space suit slashing Martian villagers! (Jatt Lightyear?)

This, in my opinion, will be the most scalable path to rebuild this franchise. Giving opinions is easy,
making films is hard. I haven’t spoken with the filmmakers; I don’t know what they’re creating.
What I do know is that they’re talented and hardworking. What I can’t know are their everyday
challenges. I hope that amongst those challenges they’ll use their great power to address their
great responsibility. If they must reboot this franchise, they must justify an alternate Maula
rational enough to bury the old one. Because “Maulay nu Maula na maray, tay Maula naee marda.”
Maula won’t die unless God Himself kills Maula.

Wasiq Haris is the creator of RAAT comic which can be seen at raatcomic.com
Source:Published in Dawn, ICON, October 8th, 2017

Source: https://www.dawn.com/news/1362064/essay-the-future-of-maula-jatt

Legendary Maula Jatt coming back in 3D

— Courtesy photo

Before Khuda Ke Liye and Waar, films like Maula Jatt marked the industry's resounding success.

With the industry now booming with digital technology, the producer of Maula Jatt, Muhammad
Sarwar Bhatti, has decided to bring the 1979 masterpiece back to the silver screen in Blu-ray
and 3D technology for old fans and the new generation to enjoy.

"The film is in the process of being remastered in London and the conversion will cost us Rs4.5
million," Bhatti told Dawn.

With the number of films releasing with enhanced digital technology, Bhatti is hopeful fans will
love the film's remaster.

"We have just started our Facebook page and are receiving positive response from fans. We have
high hopes that the film will be loved by all," said Bhatti.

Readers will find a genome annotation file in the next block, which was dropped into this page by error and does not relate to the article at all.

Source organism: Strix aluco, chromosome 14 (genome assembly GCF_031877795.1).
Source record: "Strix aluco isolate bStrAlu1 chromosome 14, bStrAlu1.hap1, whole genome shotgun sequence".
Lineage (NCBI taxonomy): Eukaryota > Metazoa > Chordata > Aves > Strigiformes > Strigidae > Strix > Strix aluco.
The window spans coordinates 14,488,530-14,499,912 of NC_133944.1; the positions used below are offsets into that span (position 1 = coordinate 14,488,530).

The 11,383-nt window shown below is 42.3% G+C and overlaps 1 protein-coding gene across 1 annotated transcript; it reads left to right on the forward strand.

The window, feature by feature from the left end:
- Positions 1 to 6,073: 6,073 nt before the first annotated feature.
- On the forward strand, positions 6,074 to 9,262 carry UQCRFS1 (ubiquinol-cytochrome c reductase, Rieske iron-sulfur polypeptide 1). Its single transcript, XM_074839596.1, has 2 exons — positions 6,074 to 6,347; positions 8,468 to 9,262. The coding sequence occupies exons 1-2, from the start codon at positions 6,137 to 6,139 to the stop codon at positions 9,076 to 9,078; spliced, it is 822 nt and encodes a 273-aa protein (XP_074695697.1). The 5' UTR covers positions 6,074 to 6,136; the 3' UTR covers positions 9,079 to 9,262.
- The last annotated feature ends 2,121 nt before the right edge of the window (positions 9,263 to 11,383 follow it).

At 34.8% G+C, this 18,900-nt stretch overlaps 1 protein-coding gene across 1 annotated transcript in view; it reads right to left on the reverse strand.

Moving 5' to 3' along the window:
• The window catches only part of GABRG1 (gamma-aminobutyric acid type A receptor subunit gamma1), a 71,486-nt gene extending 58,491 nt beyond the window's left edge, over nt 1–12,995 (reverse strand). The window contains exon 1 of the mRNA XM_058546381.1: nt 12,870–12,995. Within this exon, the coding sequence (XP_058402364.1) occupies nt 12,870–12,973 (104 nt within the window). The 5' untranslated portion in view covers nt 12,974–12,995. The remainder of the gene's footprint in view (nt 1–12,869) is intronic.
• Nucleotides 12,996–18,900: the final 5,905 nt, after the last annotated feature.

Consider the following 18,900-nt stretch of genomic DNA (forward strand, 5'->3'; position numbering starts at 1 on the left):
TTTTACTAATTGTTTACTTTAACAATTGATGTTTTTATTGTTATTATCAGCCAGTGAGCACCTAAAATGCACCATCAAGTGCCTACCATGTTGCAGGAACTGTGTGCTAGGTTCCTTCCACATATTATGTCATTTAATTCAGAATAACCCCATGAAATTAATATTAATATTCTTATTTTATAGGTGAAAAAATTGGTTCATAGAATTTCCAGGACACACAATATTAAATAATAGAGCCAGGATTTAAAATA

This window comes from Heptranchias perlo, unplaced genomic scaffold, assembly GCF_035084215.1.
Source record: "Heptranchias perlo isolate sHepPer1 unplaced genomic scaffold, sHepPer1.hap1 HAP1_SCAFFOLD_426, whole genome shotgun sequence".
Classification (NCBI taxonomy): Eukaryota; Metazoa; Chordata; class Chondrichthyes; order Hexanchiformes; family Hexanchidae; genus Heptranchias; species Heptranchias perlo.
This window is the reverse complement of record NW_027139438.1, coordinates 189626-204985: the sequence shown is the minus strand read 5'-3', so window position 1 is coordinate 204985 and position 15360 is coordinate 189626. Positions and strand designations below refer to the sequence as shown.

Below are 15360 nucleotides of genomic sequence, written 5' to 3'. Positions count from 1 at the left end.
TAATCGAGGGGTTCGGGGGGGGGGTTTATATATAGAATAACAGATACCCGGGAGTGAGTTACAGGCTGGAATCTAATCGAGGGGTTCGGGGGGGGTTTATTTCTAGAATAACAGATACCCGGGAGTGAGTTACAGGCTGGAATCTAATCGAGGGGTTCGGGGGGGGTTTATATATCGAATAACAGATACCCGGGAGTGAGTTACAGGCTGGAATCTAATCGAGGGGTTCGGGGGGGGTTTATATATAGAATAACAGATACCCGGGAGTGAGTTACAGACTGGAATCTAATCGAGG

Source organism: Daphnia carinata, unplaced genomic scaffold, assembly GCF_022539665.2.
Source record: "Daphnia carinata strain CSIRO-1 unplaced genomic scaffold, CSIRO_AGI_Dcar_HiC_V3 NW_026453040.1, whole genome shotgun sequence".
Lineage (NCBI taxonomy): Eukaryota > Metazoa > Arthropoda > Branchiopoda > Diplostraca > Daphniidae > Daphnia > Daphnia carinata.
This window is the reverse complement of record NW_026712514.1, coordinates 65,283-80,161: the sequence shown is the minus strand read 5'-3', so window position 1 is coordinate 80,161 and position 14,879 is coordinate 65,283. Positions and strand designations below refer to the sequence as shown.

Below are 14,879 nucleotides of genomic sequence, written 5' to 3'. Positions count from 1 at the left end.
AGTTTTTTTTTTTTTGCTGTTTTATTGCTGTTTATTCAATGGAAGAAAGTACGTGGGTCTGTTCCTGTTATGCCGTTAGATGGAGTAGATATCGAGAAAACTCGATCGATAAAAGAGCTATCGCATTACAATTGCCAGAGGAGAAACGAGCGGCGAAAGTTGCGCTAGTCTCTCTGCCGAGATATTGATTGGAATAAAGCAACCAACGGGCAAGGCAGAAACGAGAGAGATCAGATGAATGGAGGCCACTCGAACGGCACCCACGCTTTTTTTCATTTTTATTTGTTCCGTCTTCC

There is no confirmed release date at the moment. However, Bhatti said they will have the final
version of the trailer ready to be released in the next six to eight weeks.

Directed by Younis Malik, Maula Jatt depicts the enmity between two men, Maula Jatt (played by
Lollywood legend Sultan Rahi) and Noori Natt (Mustafa Qureshi), with Gujranwala in rural Punjab
as the setting.

The action film was banned for a short time by the government when it was first released. However,
it dominated Pakistani cinema in the 1980s.

Source:DAWN.COM October 17, 2014

Producer of ‘Maula Jatt’ aims to revive values through films


The renowned producer and creator of the epic movie Maula Jatt”, Muhammad Sawar Bhatti, has
broken his silence after 29 years with a mission statement that the revival of our long lost moral
values is the only way to save our coming generations from falling into the pit of immoral, non-
productive and destructive activities, and to rise and shine again as a great nation.

The man who gave the world the unforgettable legendary movie “Maula Jatt” which changed the
entire fabric of our society and immortalised two super stars of this country, namely late Sultan
Rahi, and Mustafa Qureshi, poured his heart out to The News after 29 years, in a very heart to
heart frank talk at his residence, with his prodigy and illustrious son Muhammad Muttaqi by his
side on Monday.

“Maula Jatt” was not just a movie to me, Sarwar Bhatti pointed out, “it was a message, a personal
statement about the true character of Punjab, the character full of moral values, chivalry and a
great sense of pride in our centuries old healthy moral values”. “I have been raised with the strong